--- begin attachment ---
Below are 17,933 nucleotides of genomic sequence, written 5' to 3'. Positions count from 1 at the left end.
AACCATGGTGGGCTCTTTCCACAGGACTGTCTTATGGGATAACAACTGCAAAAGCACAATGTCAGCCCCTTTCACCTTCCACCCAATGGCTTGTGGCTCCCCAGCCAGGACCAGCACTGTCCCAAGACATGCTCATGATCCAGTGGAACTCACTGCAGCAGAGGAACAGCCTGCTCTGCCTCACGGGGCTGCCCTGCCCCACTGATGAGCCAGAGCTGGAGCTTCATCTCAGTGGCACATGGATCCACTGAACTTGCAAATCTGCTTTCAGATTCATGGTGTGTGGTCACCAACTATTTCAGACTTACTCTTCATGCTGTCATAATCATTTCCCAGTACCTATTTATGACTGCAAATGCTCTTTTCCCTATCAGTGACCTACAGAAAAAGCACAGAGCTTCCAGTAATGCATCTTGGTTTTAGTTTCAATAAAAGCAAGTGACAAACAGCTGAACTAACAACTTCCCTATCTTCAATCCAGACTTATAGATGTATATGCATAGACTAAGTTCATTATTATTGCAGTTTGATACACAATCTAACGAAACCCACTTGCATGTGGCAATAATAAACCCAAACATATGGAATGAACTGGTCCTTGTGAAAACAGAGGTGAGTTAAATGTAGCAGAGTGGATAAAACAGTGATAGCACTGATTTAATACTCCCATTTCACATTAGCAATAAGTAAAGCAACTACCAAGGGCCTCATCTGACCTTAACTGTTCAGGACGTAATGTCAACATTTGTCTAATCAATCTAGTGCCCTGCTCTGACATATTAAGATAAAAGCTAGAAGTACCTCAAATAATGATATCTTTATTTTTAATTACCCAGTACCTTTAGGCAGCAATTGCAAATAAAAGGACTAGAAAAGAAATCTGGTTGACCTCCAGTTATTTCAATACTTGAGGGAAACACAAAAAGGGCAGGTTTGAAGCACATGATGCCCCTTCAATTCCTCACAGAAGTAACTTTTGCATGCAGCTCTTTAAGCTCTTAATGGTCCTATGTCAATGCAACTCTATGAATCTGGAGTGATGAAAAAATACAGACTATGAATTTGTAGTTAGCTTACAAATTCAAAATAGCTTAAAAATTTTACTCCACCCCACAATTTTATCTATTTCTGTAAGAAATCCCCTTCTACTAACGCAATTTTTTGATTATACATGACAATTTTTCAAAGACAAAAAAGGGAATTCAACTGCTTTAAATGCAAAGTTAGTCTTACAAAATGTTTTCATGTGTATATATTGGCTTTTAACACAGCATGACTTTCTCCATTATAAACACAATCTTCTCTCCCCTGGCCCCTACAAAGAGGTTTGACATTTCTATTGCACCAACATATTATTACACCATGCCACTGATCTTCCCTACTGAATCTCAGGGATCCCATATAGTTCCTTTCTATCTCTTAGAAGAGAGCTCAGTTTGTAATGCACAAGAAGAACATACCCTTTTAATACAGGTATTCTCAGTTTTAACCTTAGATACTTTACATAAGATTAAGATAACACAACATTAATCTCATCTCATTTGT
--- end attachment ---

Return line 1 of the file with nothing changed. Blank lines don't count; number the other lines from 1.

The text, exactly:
Below are 17,933 nucleotides of genomic sequence, written 5' to 3'. Positions count from 1 at the left end.